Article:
It is a story that unravels across two timelines: one contemporary, the other set in 1940s wartime France. Across the summer I was able to revisit all the local locations, but for the historical thread, I had to delve deep into internet research, turning up many things that I hadn’t previously known.

I discovered the real-life character of Rose Valland, who deserves a book all to herself. A mousy woman in her forties, she was curator of the Paris art gallery Jeu de Paume, when the Nazis occupied the city. They commandeered her gallery as a depository for the art they were stealing from the French, mainly Jews, before shipping it off to Germany. Without revealing that she understood German, Rose kept meticulous secret records of every piece of art that came into the Jeu de Paume, when it left and where it was sent. So that after the war she was able to go to Germany and recover much of it. An interesting footnote is that Göring himself made several visits to the gallery during the war to select stolen items of art for his own collection. Rose would later confront him at his trial at Nuremberg.

An interesting footnote here is that the eccentric Göring kept pet lion cubs at his hunting lodge near Berlin.

My research also threw up the existence of a French version of the Gestapo (the German secret police), known as La Carlingue. It had been set up in the Rue Lauriston in Paris and was run by French criminals and collaborators. One of them was a former French athlete who had represented her country in an international competition, Violette Morris. She had competed successfully in various events, including the shot putt, and boxing—where her opponents were men. During the thirties, she had a double mastectomy performed to make herself more masculine and was much feared for her brutal interrogation techniques. She got her just desserts in 1944 when the car she was traveling in was ambushed by resistance fighters who shot her dead.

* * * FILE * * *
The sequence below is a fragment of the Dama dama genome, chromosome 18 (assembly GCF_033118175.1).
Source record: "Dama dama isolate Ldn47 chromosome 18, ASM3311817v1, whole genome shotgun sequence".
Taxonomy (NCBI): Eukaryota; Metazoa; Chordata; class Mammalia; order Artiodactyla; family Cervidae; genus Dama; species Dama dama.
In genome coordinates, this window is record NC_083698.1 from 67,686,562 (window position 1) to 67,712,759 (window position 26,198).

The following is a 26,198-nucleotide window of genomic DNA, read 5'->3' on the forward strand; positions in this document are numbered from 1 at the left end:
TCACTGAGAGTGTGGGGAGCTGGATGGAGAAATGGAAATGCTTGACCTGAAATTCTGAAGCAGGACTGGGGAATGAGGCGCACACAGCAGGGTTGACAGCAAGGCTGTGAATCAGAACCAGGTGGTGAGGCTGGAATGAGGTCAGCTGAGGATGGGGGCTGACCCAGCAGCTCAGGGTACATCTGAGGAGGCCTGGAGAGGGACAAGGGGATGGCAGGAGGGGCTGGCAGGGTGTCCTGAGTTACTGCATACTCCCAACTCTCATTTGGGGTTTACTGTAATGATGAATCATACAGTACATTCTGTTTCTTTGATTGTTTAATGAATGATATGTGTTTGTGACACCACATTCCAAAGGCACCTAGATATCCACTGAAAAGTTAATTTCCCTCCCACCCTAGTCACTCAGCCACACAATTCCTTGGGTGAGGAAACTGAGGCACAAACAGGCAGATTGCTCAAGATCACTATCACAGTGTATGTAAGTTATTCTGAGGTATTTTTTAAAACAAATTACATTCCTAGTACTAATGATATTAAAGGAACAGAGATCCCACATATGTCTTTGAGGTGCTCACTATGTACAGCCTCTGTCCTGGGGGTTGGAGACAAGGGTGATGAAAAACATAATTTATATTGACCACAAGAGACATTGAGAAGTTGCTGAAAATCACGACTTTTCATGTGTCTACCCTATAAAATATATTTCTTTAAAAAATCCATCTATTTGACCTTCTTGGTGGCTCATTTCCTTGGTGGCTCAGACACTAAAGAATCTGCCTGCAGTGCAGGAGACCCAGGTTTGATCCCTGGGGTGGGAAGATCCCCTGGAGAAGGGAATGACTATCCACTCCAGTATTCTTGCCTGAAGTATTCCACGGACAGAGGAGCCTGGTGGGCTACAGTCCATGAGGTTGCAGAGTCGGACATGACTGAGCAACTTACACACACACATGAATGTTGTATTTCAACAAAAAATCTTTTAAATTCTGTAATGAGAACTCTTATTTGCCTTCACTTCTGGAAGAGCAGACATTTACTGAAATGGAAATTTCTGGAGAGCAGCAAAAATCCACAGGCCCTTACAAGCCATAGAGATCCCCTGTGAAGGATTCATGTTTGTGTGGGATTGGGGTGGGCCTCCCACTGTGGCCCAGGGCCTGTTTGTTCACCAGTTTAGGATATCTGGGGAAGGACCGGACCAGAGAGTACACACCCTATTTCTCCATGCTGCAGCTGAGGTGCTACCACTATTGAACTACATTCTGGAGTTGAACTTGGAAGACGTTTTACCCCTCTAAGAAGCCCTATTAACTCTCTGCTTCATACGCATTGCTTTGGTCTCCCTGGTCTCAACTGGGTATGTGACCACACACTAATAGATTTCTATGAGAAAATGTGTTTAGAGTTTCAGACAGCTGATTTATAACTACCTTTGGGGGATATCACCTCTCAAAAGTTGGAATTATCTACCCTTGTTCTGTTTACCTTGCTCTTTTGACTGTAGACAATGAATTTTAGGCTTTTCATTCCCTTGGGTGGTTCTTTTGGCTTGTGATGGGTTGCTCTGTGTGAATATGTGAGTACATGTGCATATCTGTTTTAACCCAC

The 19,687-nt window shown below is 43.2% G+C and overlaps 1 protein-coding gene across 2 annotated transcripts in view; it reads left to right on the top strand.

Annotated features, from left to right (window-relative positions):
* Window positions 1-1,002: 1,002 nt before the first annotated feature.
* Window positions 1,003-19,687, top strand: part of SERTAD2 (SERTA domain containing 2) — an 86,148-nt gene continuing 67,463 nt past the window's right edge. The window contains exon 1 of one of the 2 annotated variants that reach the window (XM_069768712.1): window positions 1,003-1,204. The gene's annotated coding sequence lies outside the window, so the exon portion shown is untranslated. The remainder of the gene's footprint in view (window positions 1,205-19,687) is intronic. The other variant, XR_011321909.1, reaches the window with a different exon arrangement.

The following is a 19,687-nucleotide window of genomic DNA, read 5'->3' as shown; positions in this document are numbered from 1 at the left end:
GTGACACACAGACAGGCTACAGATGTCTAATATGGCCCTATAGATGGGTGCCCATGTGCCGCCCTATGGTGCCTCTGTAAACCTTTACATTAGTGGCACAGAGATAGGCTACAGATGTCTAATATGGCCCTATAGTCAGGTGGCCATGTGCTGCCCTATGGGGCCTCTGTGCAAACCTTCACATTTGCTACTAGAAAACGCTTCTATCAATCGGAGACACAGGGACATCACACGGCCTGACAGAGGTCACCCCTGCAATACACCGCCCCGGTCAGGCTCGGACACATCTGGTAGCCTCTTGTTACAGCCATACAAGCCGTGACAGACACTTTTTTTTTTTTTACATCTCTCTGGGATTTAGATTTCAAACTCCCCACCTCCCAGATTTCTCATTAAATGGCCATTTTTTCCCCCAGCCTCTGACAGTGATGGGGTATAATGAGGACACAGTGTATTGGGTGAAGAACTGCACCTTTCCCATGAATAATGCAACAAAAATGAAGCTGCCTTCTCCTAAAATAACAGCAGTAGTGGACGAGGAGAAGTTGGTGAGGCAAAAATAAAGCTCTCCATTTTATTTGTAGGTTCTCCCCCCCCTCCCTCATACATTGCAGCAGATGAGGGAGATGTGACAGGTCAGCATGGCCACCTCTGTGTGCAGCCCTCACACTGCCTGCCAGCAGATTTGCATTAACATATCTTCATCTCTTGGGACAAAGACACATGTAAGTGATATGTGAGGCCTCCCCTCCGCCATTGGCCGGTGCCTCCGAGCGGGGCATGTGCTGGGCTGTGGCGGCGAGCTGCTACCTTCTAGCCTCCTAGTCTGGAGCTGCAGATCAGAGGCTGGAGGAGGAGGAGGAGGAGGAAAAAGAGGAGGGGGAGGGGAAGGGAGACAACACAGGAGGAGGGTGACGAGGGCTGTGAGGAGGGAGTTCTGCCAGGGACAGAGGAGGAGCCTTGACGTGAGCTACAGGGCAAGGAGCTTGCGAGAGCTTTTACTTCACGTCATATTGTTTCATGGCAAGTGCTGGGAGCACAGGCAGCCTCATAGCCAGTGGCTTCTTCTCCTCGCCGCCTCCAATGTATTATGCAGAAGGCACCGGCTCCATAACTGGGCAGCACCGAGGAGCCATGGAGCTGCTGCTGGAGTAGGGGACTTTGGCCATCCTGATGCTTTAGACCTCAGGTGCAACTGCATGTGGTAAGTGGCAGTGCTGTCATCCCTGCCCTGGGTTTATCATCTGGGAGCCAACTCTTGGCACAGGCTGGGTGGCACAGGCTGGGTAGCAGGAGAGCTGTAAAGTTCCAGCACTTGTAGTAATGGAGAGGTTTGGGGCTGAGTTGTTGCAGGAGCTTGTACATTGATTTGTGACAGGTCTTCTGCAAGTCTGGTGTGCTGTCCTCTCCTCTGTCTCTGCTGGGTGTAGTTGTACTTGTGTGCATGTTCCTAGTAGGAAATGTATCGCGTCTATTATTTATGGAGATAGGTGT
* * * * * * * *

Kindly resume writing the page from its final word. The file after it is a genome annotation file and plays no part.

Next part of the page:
Another interesting fact that emerged from my delving into history, was the extraordinary character of René Huygue. He had been the Louvre’s curator of paintings for ten years before the war and accompanied all the evacuated art around France. When he ended up here in the south-west, where I live, he used the artworks stored at the Château de Montal, including the Mona Lisa, as a cover for hiding guns which he supplied to the local French resistance. When one of the guards stole some of the weapons, Huygue locked him in the attic of the château until they could be recovered. Post-war he went on to become a successful writer.

All this, and much more, fed my imagination and lent colour to a book which I now regard as one of my best.

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  1. mxplayer

    hanks for sharing the article, and more importantly, your personal experienceMindfully using our emotions as data about our inner state and knowing when it’s better to de-escalate by taking a time out are great tools. Appreciate you reading and sharing your story, since I can certainly relate and I think others can too